Formative Assessment

What It Is and What Classroom & Schoolwide Practices Ensure Its Success

For the next three blogs I am going to focus on formative assessment. Why this focus?

Simple. A significant body of research has concluded that student-learning gains garnered by classroom formative assessment practices were among the largest ever reported for educational interventions (e.g., Black and Wiliam, 1998).

So, what exactly is formative assessment, how does it benefit what goes on in the classroom, what are its attributes, and what classroom- and schoolwide practices need to be in place to ensure its success?

What Is Formative Assessment and How Does it Benefit What Goes on in the Classroom?

In 2007, The Council of Chief State School Officers published what has now become an internationally cited definition of formative assessment:

Implied in this definition is a fundamental change in the relationship between students and teachers. Within a formative classroom environment, students and teachers become partners in learning.

In what ways do teachers and students benefit from this partnership, this change in their traditional classroom relationship?

The consequences of this partnership are powerful and impact the focus and quality of instruction and learning. In fact, the effective practice of classroom formative assessment improves instruction and learning in several specific ways:

Formative Assessment Attributes & Classroom-level Practices

The following are five attributes of formative assessment and classroom-level practices that help to support and ensure its effective practice in the classroom (Wylie, 2008):

  1. Learning Progressions: These should clearly articulate the sub-goals of each standards-based learning goal so that both students and teachers understand what this progression looks like at each step of the way;
  2. Learning Goals and Criteria for Success: These should be clearly identified and communicated to students in ways that they understand. Students need to know exactly what success looks like for all the work they do in the classroom;
  3. Descriptive Feedback: Students should be provided with evidence-based, actionable feedback that helps them 1) better understand their own learning and 2) take effective steps to improve their learning;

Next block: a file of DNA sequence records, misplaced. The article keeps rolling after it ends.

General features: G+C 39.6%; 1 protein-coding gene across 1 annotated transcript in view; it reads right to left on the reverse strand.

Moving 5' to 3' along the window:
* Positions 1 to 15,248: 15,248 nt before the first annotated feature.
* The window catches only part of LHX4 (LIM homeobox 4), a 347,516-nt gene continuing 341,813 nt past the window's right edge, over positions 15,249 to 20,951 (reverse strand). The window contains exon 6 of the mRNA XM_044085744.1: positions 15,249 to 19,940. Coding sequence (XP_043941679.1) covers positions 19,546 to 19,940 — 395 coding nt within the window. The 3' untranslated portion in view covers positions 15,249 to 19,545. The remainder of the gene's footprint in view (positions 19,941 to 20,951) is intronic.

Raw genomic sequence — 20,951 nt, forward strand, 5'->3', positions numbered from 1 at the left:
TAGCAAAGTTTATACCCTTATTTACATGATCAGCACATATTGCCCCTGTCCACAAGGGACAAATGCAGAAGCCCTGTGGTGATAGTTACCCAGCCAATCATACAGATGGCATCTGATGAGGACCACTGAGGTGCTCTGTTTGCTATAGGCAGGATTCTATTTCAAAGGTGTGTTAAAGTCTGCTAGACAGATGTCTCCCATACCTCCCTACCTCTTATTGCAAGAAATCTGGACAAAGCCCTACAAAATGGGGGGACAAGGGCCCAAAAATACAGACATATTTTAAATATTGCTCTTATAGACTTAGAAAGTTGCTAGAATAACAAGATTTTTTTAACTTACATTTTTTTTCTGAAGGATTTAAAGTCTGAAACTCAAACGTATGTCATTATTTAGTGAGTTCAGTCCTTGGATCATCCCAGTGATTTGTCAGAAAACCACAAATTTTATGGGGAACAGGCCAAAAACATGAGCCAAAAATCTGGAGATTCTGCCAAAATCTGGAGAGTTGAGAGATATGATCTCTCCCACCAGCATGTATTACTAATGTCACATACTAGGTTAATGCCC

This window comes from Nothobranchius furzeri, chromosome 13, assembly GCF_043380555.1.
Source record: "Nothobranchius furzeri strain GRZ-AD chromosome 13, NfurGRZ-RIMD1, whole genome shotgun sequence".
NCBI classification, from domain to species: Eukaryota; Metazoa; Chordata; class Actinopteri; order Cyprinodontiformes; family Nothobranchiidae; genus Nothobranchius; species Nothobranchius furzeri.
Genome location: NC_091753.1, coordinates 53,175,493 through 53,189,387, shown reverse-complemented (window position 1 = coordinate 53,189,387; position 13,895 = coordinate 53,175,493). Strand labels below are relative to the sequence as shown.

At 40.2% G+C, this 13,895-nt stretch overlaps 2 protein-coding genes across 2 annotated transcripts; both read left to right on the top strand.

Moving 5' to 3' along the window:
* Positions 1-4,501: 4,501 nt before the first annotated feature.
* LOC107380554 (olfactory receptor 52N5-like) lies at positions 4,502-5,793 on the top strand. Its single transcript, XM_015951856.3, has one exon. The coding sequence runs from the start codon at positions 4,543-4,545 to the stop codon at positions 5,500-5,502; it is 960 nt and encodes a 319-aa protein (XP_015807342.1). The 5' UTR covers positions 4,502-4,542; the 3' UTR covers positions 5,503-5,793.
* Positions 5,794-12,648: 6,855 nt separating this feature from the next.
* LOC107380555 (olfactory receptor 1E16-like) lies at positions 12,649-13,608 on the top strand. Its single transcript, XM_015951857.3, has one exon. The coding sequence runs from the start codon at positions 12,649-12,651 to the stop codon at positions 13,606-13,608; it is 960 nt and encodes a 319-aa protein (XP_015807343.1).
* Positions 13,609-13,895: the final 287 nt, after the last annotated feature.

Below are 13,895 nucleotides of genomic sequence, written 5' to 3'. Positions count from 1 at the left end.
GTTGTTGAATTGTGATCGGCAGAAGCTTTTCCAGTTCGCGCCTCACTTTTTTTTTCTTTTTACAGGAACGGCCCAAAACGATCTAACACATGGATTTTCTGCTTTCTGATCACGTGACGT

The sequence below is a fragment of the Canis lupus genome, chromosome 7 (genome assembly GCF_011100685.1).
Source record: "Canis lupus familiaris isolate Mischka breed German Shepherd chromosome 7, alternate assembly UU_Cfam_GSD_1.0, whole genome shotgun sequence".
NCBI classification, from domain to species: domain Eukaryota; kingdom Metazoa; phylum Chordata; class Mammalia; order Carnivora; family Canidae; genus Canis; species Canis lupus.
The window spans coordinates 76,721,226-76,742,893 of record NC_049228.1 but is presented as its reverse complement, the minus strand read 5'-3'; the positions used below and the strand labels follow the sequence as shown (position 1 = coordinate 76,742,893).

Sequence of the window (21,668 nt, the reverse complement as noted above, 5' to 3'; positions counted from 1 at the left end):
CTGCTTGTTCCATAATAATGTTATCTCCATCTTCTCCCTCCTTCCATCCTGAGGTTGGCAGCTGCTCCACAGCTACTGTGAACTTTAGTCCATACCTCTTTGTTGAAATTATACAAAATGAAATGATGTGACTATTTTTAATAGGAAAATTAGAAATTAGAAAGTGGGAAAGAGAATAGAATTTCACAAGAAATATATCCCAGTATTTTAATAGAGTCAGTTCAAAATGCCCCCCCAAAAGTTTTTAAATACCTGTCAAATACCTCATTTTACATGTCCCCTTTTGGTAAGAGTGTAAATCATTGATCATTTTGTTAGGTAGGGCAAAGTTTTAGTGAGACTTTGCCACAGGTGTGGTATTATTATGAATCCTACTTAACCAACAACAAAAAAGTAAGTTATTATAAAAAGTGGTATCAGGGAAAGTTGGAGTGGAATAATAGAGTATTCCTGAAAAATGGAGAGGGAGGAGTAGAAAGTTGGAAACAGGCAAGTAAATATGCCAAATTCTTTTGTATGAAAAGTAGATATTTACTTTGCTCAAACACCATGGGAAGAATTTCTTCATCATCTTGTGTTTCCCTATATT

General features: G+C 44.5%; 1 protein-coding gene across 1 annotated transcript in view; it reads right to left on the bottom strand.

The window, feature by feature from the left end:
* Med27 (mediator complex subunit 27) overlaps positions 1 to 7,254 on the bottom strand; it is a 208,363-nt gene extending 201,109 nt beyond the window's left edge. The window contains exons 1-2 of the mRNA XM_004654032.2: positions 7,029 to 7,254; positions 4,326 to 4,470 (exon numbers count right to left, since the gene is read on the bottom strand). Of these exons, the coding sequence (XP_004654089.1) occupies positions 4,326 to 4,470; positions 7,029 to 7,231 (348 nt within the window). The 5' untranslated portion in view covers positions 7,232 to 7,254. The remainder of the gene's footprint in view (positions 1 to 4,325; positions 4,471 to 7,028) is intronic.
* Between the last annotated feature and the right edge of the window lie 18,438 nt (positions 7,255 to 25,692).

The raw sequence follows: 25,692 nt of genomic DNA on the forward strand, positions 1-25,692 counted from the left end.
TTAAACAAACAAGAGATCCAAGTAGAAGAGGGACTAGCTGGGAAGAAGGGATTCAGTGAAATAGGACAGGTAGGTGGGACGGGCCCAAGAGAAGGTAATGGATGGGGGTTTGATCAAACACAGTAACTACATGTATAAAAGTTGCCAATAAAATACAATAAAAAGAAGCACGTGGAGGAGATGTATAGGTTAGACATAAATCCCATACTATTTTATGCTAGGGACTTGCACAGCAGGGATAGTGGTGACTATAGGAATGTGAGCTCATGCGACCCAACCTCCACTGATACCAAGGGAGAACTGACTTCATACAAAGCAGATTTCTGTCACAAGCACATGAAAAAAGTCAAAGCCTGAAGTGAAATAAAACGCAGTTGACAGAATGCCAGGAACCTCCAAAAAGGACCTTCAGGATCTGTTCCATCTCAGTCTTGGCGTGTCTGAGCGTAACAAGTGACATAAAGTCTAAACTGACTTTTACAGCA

4. Self and Peer Assessment: These are important because they help students to think meta-cognitively about and take responsibility for their own learning; and
  5. Collaboration: It is important that educators create a schoolwide and classroom-level learning culture in which teachers and students are partners in learning.

These formative assessment attributes and classroom practices are connected and form an integrated process involving students and teachers.

And they don’t materialize out of thin air. They are intentional and require support, professional development, student participation and learning, on-going reflection/evaluation, and adjustment in order to be effective and sustain.

Schoolwide Practices

While formative assessment is embedded in classroom instructional practices, I think it’s important to shed some light on some of the schoolwide practices that support it and help make it successful for every teacher and each student.

All too often, teachers are isolated in their practice yet impacted both positively and negatively by the broader contextual circumstances of the school, district, and community.

For this reason, I end this blog with a brief description of some schoolwide practices that can help to dissolve this isolation, improve instructional practices, and enhance student participation and learning in the classroom.

While there are many schoolwide practices that can support formative assessment practices in the classroom, I want to briefly describe the following three.

Purposeful Collaboration: Maintaining successful collaboration between schools, districts, parents, and stakeholders in broader community

Ongoing, Job-embedded Professional Development: Creating a school-and district-wide learning culture through learning communities focused on the instructional core of the school—i.e., What goes on in the classroom. Click here for my blog post on this topic.

Co-Active Leadership: Building capacity for administrators, teachers, students, parents, and community stakeholders to help create and participate in the success of the school and to work together to improve their effectiveness individually and collectively. Click here for my blog post on this topic.

Earlier in this blog, I referenced an article by E. Caroline Wylie in my discussion of the five attributes of formative assessment. You might want to check out the article because it provides several classroom examples of what formative assessment is and what it is not.

You can find more on formative assessment by visiting our formative assessment page.

Black, P. J. & Wiliam, D. (1998b). Inside the black box. Raising standards through classroom assessment. Phi Delta Kappan, 80, 139-148.

Wylie, C. E. (2008). Formative Assessment: Examples of Practice. Washington, D. C.: The Council of Chief State School Officers.

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